Have you ever said to yourself “What was I thinking?” You realize that you ignored all the red flags at the beginning when you went for the job interview and took the job or you have somehow forgotten that you have tried that route before and now you are here in a similar setting that did not work before. We sometimes do not do the analysis before we agree to a situation or have come to some faulty assumptions that we wonder how we could be so confused and make a poor decision.
Faulty thinking is one of hazards that we, in our humanness are prone, to. What I am meaning is that simply going by our intuition can send us down the wrong track. An article titled the “Pitfalls of Doing What Comes Naturally” by Diane Cole (2011) in the Psychotherapy Networker provides a counter to the “extraordinary influence wielded by the intuitive mind” in current thinking (p. 1). The author references Blink: The Power of Thinking without Thinking by Malcolm Gladwell as a popular work that suggests the decision making power of the intuition is stronger than rational and logical reasoning.
Cole (2011) suggests that the cognitive research cited in The Invisible Gorilla by Chabri and Simons (2010) and On Second Thought by Herbert (2010) provide counter arguments to the “overly positive” view of using intuition as a guide. Their take on cognitive psychology is that our intuition is sometimes helpful and sometimes not. What we remember intuitively largely from our unconscious is influenced by heuristics, “hard-wired mental –shortcuts and cognitive “rules of thumb” that we use in our daily decision-making. The study of heuristics is on the forefront of cognitive research today.
Coasting along on autopilot making decisions, the authors suggest, can cause serious errors in judgment. In this case the information we remember and use for our decision-making sometimes can be considered a “heuristic distortion”. The article suggests that because our mind simplifies and categorizes information it produces these distortions. The premise of the article is that this sometimes erroneous automatic process must be over-ridden by more conscious processes. We need to “tune-in and decipher our brain chatter” (p. 2). What we remember and attend to gets simplified and categorized into schemas or mental maps and they need to be reprogrammed according to the author.
Herbert includes in his book about 20 of the most familiar “heuristics and familiar situations” that in our mind can evade critical thinking. Examples that are provided are “smooth talkers’ whose fluency (“fluency heuristic”) deceives us into not paying attention to the inconsistencies inherent in their talk. Slick marketing lends itself to the “arithmetic heuristic” when our memory is distorted by manipulated numbers. The “caricature heuristic” allows us to create a whole from details resulting in stereotypes and prejudice. The author suggests that we need to label the distortions and develop new skills for reframing and redirecting our minds.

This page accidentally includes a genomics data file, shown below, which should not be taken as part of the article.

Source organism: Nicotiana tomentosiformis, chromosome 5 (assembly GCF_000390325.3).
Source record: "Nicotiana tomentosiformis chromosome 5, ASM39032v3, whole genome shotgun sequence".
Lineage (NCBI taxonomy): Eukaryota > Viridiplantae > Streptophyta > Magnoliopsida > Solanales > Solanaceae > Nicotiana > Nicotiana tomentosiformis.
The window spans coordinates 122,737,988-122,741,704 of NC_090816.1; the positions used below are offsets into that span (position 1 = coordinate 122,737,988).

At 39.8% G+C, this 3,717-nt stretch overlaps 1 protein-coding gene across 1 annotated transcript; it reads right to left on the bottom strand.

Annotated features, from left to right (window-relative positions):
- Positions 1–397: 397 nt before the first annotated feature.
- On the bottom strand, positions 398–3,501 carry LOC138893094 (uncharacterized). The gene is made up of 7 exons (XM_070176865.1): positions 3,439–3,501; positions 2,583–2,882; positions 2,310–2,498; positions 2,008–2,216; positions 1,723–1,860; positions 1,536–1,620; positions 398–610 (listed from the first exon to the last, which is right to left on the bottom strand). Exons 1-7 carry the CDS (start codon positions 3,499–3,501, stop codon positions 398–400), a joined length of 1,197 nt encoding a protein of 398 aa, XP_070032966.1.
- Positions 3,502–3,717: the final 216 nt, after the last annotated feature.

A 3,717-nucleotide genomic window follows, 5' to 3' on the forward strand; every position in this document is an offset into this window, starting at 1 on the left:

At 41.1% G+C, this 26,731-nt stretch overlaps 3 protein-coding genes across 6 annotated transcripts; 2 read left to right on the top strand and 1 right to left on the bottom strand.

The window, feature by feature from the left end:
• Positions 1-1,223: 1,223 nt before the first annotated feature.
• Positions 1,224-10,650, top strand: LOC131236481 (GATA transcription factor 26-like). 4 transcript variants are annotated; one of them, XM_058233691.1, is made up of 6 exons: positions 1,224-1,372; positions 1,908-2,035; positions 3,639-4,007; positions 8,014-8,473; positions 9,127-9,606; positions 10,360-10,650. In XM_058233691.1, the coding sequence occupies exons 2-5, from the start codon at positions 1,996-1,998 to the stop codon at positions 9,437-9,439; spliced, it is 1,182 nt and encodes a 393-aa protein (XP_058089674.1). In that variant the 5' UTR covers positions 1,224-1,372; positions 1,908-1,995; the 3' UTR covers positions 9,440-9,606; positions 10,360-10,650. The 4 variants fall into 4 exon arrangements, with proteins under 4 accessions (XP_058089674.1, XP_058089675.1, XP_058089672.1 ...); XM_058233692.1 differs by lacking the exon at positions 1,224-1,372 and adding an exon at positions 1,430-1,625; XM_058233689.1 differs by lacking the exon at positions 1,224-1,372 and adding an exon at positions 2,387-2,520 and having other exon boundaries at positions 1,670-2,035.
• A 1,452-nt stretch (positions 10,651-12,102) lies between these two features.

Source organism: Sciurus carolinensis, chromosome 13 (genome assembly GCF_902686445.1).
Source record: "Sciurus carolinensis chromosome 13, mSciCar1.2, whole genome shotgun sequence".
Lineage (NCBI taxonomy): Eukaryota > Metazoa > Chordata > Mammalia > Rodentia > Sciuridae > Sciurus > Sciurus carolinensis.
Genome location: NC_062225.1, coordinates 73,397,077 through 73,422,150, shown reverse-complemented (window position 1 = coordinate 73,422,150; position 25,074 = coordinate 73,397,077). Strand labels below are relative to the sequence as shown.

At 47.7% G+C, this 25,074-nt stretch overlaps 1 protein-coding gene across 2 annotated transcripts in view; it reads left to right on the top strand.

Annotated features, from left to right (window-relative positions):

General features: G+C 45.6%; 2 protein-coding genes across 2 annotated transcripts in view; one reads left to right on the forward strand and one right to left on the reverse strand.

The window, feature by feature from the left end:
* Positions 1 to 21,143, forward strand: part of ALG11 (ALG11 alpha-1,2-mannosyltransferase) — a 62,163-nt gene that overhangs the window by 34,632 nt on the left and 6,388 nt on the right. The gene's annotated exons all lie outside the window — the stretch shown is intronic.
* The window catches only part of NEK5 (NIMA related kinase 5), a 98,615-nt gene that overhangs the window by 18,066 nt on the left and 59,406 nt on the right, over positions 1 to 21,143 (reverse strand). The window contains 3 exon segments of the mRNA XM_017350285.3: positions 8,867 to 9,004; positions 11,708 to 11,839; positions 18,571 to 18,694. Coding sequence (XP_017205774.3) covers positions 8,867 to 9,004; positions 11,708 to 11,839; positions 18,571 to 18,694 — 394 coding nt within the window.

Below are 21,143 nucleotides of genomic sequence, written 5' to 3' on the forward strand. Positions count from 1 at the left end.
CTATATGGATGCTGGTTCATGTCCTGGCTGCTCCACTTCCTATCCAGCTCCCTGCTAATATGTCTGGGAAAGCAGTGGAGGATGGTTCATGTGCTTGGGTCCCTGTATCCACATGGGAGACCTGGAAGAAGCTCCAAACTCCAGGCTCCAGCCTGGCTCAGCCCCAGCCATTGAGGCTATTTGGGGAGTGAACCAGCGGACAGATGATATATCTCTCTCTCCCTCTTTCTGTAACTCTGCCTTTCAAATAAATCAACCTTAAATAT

The Invisible Gorilla challenges our assumptions of how accurately we perceive the world and suggests that our intuition often deceives us. They call the distortions “everyday illusions”. The examples of these illusions are “overestimation of our powers of attention”, mental blindness, and the “illusion of memory” that is the “selective, elusive, fast-fading and at times self-serving nature of memory” (p.3) In essence we see what we expect to see and remember what we expect to remember.
What we store in memory is not necessarily accurate it is more likely to be a “re-creation” of it. Unless we become conscious of these illusions and how we automatically process and distort information it will trip us up.
Cole (2010) makes the point that we need to be careful how we use our intuition and that believing what we want to believe, being deceived by smooth talkers and oversimplifying situations are “the cost of being human” however we can minimize the consequences of distorting the truth by becoming much more aware of our memory and attention processes.
How does this apply to our career situation? There is nothing wrong with intuition. I think what we need to do is take notice of our intuition and remember it however along with this we should analyze the situation to make sure that we are not swayed by “everyday illusions”. Not everyone is out for our best interest and people do lie or distort the truth.
When an employer is recruiting us we can be swayed by “smooth talkers” who give us a good spiel but there is no truth or substance in it. We can do research about this employer by talking to credible employees in the company or people who have left the company. Their website is usually for marketing and portraying a great image and we can be swayed by this or the words in the advertising.
Remember the phrase “buyer beware” or should I say, “seller beware”. We are in essence selling our skills to an employer. If you have to take the job anyway at least you are going into the situation “eyes open”. You know what you are getting into and the job is a means to an end.
Critical thinking is especially important given the complexity of our world. It is essential in making good career and life decisions. Our intuition is important but going by it alone can lead us astray. Critical thinking takes time however it can help us in the long term.
By Denise E. Hall Psy.D., CCC, MVRP
*The views expressed by our authors are personal opinions and do not necessarily reflect the views of the CCPA